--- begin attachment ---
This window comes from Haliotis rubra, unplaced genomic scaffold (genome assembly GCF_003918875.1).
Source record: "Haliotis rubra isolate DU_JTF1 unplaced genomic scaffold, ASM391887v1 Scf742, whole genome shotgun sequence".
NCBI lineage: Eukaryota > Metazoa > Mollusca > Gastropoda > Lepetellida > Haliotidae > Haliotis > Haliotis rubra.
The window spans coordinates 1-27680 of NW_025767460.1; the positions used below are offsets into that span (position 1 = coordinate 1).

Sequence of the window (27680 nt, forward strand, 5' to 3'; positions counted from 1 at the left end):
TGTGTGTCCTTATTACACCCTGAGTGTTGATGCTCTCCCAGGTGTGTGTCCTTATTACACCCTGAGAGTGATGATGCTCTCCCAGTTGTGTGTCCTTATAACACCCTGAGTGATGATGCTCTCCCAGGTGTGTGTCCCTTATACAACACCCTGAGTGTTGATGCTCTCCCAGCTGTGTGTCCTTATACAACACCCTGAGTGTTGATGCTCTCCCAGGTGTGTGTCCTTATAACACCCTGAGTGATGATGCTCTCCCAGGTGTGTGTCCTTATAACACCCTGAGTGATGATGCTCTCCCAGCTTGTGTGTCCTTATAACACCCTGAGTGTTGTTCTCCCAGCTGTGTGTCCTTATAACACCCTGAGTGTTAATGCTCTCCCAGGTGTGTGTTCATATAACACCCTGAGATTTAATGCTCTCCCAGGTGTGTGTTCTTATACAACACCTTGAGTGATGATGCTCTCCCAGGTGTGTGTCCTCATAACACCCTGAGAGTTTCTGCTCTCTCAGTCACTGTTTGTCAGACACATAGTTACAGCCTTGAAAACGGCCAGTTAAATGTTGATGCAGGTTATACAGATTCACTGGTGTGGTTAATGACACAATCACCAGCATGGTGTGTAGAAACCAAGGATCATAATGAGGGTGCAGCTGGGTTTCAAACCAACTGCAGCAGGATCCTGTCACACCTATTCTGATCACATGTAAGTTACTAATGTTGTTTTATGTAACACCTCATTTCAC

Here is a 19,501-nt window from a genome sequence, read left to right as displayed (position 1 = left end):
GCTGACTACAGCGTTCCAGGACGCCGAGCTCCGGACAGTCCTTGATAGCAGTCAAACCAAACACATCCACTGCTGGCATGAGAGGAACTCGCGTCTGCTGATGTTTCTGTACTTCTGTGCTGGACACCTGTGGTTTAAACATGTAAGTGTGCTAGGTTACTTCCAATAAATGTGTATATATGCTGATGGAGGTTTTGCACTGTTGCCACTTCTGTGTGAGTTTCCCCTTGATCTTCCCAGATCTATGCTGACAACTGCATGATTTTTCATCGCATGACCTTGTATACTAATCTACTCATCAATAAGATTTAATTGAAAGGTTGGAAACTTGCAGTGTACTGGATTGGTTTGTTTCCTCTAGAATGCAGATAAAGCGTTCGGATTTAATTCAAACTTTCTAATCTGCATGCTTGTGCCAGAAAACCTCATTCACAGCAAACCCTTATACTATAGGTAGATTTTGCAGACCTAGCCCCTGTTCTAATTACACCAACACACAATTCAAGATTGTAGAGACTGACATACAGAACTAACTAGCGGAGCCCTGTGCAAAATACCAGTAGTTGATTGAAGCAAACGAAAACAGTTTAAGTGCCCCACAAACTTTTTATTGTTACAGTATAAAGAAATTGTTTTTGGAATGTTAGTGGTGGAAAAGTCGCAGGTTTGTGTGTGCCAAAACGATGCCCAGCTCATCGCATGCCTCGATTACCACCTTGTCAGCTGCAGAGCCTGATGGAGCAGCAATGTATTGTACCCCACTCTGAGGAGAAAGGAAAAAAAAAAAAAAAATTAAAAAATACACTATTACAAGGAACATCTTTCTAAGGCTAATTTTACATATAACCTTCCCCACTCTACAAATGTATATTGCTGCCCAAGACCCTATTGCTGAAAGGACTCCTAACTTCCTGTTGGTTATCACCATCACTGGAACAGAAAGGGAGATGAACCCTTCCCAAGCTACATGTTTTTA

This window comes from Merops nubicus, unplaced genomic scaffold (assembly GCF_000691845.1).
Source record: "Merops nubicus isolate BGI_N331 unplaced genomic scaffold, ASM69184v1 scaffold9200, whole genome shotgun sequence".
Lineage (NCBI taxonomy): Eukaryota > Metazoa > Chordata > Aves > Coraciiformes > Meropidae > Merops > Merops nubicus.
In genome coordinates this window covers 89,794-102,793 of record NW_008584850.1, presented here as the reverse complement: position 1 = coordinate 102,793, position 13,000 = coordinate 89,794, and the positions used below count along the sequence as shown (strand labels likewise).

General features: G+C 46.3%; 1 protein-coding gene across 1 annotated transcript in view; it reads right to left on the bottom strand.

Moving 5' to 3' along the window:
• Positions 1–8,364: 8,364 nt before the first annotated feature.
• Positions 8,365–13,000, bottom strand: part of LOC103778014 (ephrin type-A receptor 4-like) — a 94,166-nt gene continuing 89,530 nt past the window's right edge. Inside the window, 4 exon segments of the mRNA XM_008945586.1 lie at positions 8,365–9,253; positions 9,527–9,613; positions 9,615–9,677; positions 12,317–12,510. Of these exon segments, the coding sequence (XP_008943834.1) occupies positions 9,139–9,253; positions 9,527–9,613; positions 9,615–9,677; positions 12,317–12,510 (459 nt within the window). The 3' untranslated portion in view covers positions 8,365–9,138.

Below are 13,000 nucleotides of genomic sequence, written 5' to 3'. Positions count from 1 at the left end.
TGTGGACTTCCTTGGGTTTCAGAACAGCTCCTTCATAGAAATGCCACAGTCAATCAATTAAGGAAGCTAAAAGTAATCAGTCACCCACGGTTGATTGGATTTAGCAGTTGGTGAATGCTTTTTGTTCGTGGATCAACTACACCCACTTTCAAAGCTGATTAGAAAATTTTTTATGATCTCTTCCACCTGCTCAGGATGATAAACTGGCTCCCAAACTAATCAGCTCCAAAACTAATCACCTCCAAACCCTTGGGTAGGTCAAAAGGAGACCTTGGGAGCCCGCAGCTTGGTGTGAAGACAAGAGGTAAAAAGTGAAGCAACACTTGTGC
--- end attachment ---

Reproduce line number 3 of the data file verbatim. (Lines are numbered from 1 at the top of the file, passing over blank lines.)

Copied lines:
NCBI lineage: Eukaryota > Metazoa > Mollusca > Gastropoda > Lepetellida > Haliotidae > Haliotis > Haliotis rubra.